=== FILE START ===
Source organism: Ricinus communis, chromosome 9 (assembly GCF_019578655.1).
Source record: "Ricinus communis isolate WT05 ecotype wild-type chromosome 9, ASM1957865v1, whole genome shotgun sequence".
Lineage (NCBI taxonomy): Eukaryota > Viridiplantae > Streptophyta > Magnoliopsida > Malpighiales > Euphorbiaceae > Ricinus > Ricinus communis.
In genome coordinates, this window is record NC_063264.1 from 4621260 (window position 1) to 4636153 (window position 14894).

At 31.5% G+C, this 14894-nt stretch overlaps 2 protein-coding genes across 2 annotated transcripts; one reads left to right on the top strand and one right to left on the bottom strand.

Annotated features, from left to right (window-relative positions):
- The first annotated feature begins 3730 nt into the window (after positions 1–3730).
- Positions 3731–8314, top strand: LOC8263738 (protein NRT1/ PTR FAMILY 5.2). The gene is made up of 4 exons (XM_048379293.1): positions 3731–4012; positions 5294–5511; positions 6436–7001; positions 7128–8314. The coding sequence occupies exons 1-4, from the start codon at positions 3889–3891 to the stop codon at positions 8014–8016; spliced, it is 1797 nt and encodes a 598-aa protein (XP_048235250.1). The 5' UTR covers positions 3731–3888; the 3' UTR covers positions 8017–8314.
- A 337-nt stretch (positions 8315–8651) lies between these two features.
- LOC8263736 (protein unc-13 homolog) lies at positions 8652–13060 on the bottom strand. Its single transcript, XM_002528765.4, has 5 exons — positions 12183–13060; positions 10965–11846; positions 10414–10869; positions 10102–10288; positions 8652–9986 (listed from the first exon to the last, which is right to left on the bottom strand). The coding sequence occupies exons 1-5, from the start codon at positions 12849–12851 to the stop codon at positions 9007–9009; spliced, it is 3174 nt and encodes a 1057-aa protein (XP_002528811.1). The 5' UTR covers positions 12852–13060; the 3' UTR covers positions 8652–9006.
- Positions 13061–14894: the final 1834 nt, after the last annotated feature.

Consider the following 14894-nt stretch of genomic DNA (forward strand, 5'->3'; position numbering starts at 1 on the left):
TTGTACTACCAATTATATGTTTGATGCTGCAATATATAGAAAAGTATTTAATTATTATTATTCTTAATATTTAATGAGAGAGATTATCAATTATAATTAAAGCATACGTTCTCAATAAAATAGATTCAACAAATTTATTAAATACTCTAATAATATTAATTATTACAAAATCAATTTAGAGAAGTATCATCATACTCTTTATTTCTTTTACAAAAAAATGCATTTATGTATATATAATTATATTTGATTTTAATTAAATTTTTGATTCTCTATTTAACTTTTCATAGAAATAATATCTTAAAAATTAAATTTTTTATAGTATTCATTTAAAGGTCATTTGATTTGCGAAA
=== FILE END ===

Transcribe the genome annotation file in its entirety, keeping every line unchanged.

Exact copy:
Source organism: Ricinus communis, chromosome 9 (assembly GCF_019578655.1).
Source record: "Ricinus communis isolate WT05 ecotype wild-type chromosome 9, ASM1957865v1, whole genome shotgun sequence".
Lineage (NCBI taxonomy): Eukaryota > Viridiplantae > Streptophyta > Magnoliopsida > Malpighiales > Euphorbiaceae > Ricinus > Ricinus communis.
In genome coordinates, this window is record NC_063264.1 from 4621260 (window position 1) to 4636153 (window position 14894).

At 31.5% G+C, this 14894-nt stretch overlaps 2 protein-coding genes across 2 annotated transcripts; one reads left to right on the top strand and one right to left on the bottom strand.

Annotated features, from left to right (window-relative positions):
- The first annotated feature begins 3730 nt into the window (after positions 1–3730).
- Positions 3731–8314, top strand: LOC8263738 (protein NRT1/ PTR FAMILY 5.2). The gene is made up of 4 exons (XM_048379293.1): positions 3731–4012; positions 5294–5511; positions 6436–7001; positions 7128–8314. The coding sequence occupies exons 1-4, from the start codon at positions 3889–3891 to the stop codon at positions 8014–8016; spliced, it is 1797 nt and encodes a 598-aa protein (XP_048235250.1). The 5' UTR covers positions 3731–3888; the 3' UTR covers positions 8017–8314.
- A 337-nt stretch (positions 8315–8651) lies between these two features.
- LOC8263736 (protein unc-13 homolog) lies at positions 8652–13060 on the bottom strand. Its single transcript, XM_002528765.4, has 5 exons — positions 12183–13060; positions 10965–11846; positions 10414–10869; positions 10102–10288; positions 8652–9986 (listed from the first exon to the last, which is right to left on the bottom strand). The coding sequence occupies exons 1-5, from the start codon at positions 12849–12851 to the stop codon at positions 9007–9009; spliced, it is 3174 nt and encodes a 1057-aa protein (XP_002528811.1). The 5' UTR covers positions 12852–13060; the 3' UTR covers positions 8652–9006.
- Positions 13061–14894: the final 1834 nt, after the last annotated feature.

Consider the following 14894-nt stretch of genomic DNA (forward strand, 5'->3'; position numbering starts at 1 on the left):
TTGTACTACCAATTATATGTTTGATGCTGCAATATATAGAAAAGTATTTAATTATTATTATTCTTAATATTTAATGAGAGAGATTATCAATTATAATTAAAGCATACGTTCTCAATAAAATAGATTCAACAAATTTATTAAATACTCTAATAATATTAATTATTACAAAATCAATTTAGAGAAGTATCATCATACTCTTTATTTCTTTTACAAAAAAATGCATTTATGTATATATAATTATATTTGATTTTAATTAAATTTTTGATTCTCTATTTAACTTTTCATAGAAATAATATCTTAAAAATTAAATTTTTTATAGTATTCATTTAAAGGTCATTTGATTTGCGAAA